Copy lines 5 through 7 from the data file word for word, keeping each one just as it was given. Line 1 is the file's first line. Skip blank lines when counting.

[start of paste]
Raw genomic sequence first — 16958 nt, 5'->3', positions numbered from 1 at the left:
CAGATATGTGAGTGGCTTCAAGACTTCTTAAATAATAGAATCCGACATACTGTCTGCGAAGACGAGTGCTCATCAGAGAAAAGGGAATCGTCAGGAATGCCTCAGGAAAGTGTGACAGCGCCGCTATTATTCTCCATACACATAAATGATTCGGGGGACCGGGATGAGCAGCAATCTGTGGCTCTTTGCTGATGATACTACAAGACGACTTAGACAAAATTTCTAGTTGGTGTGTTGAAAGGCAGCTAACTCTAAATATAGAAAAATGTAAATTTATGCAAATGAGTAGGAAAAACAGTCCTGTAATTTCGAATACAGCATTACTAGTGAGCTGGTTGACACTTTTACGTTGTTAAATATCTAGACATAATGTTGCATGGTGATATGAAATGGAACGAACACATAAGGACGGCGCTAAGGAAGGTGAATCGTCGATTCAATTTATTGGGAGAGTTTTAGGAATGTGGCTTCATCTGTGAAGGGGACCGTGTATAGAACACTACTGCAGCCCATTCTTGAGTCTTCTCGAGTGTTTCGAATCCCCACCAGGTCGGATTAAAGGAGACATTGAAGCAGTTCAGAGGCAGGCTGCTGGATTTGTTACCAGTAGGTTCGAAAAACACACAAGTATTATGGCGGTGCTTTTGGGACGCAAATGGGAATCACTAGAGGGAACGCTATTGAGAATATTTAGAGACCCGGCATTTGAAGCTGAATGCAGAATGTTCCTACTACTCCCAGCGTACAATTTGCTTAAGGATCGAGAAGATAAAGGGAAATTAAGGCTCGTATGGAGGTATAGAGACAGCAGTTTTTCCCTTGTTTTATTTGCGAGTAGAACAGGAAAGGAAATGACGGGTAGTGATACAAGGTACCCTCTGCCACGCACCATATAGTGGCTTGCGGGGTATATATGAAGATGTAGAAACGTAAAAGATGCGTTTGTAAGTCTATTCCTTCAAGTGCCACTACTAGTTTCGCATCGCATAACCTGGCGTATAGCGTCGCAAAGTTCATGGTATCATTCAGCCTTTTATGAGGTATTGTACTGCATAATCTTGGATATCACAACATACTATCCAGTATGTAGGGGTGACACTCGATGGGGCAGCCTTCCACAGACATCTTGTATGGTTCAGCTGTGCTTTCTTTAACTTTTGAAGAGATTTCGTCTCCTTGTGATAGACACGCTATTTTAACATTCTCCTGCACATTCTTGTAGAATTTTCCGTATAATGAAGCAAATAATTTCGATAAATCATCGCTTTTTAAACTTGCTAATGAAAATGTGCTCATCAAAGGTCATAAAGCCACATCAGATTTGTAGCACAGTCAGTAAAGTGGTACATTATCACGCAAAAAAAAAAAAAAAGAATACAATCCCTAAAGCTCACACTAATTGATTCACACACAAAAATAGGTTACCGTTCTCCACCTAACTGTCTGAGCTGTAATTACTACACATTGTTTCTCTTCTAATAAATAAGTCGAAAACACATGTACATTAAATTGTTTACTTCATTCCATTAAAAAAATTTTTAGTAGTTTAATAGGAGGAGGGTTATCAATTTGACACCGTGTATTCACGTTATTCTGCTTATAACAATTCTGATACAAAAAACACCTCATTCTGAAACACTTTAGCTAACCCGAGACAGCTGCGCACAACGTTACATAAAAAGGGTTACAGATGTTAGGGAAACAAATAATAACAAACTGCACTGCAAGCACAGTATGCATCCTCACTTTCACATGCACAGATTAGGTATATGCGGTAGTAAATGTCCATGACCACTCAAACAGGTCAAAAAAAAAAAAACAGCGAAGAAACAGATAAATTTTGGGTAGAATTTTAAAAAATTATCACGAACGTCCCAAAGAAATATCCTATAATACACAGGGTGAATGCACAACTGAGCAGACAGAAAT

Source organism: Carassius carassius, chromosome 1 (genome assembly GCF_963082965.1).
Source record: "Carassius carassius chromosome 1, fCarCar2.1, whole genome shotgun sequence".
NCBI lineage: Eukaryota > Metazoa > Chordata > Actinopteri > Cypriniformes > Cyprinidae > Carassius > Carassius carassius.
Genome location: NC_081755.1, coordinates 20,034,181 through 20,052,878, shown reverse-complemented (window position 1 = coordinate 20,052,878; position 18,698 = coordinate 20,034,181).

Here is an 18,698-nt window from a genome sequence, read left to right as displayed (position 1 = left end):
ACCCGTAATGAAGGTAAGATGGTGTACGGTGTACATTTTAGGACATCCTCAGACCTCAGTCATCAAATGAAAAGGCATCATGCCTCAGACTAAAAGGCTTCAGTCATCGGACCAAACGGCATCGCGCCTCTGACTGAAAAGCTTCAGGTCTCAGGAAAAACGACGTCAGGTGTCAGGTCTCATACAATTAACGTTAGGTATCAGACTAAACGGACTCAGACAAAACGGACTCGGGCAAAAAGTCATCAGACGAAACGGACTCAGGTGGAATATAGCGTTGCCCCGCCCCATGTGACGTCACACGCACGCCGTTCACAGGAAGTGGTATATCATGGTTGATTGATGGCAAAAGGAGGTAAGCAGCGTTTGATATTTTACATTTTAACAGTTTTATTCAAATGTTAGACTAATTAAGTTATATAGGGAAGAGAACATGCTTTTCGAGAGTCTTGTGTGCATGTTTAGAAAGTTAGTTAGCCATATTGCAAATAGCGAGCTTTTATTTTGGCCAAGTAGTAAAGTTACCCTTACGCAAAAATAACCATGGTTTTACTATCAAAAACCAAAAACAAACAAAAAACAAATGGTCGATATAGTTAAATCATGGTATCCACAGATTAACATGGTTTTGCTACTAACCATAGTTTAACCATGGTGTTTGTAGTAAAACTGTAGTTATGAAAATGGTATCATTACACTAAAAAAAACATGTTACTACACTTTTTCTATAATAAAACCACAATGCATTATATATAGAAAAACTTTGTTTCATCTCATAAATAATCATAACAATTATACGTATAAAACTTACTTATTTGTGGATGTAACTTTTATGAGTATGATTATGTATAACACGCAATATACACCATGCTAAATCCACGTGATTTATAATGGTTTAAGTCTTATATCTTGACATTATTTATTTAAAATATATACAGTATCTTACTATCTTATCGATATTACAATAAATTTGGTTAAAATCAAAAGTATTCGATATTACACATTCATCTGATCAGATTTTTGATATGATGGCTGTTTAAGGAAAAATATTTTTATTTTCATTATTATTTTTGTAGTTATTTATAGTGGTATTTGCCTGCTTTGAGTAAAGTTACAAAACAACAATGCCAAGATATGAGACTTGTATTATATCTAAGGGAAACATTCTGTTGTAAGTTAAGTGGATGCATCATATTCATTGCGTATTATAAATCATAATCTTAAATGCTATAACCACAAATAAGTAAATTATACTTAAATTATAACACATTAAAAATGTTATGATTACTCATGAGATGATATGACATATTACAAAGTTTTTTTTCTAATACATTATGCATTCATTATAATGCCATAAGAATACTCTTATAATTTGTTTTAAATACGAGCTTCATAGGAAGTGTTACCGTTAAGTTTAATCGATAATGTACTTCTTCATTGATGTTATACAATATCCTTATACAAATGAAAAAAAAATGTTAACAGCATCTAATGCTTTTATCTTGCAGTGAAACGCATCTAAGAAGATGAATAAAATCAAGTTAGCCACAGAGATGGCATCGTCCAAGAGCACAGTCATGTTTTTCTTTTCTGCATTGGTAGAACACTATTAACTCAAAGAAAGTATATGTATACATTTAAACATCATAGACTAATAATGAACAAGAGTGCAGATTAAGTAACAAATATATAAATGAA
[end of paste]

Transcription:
NCBI lineage: Eukaryota > Metazoa > Chordata > Actinopteri > Cypriniformes > Cyprinidae > Carassius > Carassius carassius.
Genome location: NC_081755.1, coordinates 20,034,181 through 20,052,878, shown reverse-complemented (window position 1 = coordinate 20,052,878; position 18,698 = coordinate 20,034,181).

Here is an 18,698-nt window from a genome sequence, read left to right as displayed (position 1 = left end):